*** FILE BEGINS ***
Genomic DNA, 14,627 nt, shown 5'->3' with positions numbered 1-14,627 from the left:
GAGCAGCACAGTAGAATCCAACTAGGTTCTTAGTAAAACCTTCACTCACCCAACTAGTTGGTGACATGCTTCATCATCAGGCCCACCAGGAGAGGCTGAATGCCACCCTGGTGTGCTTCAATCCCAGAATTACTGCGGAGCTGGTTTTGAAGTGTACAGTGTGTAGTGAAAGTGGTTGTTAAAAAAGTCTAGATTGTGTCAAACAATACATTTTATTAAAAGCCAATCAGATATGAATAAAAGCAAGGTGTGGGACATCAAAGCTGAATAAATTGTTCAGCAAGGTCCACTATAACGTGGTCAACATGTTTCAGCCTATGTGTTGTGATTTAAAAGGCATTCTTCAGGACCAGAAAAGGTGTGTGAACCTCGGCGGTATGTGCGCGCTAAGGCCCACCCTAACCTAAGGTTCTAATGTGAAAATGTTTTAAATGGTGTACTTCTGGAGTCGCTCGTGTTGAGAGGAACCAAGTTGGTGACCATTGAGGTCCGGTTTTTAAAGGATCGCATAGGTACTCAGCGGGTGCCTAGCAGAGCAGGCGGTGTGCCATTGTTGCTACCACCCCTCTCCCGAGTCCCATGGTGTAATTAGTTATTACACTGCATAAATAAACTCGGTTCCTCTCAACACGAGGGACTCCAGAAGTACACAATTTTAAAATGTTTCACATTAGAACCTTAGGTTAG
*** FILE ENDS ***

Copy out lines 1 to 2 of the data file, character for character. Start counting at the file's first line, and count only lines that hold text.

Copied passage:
Genomic DNA, 14,627 nt, shown 5'->3' with positions numbered 1-14,627 from the left:
GAGCAGCACAGTAGAATCCAACTAGGTTCTTAGTAAAACCTTCACTCACCCAACTAGTTGGTGACATGCTTCATCATCAGGCCCACCAGGAGAGGCTGAATGCCACCCTGGTGTGCTTCAATCCCAGAATTACTGCGGAGCTGGTTTTGAAGTGTACAGTGTGTAGTGAAAGTGGTTGTTAAAAAAGTCTAGATTGTGTCAAACAATACATTTTATTAAAAGCCAATCAGATATGAATAAAAGCAAGGTGTGGGACATCAAAGCTGAATAAATTGTTCAGCAAGGTCCACTATAACGTGGTCAACATGTTTCAGCCTATGTGTTGTGATTTAAAAGGCATTCTTCAGGACCAGAAAAGGTGTGTGAACCTCGGCGGTATGTGCGCGCTAAGGCCCACCCTAACCTAAGGTTCTAATGTGAAAATGTTTTAAATGGTGTACTTCTGGAGTCGCTCGTGTTGAGAGGAACCAAGTTGGTGACCATTGAGGTCCGGTTTTTAAAGGATCGCATAGGTACTCAGCGGGTGCCTAGCAGAGCAGGCGGTGTGCCATTGTTGCTACCACCCCTCTCCCGAGTCCCATGGTGTAATTAGTTATTACACTGCATAAATAAACTCGGTTCCTCTCAACACGAGGGACTCCAGAAGTACACAATTTTAAAATGTTTCACATTAGAACCTTAGGTTAG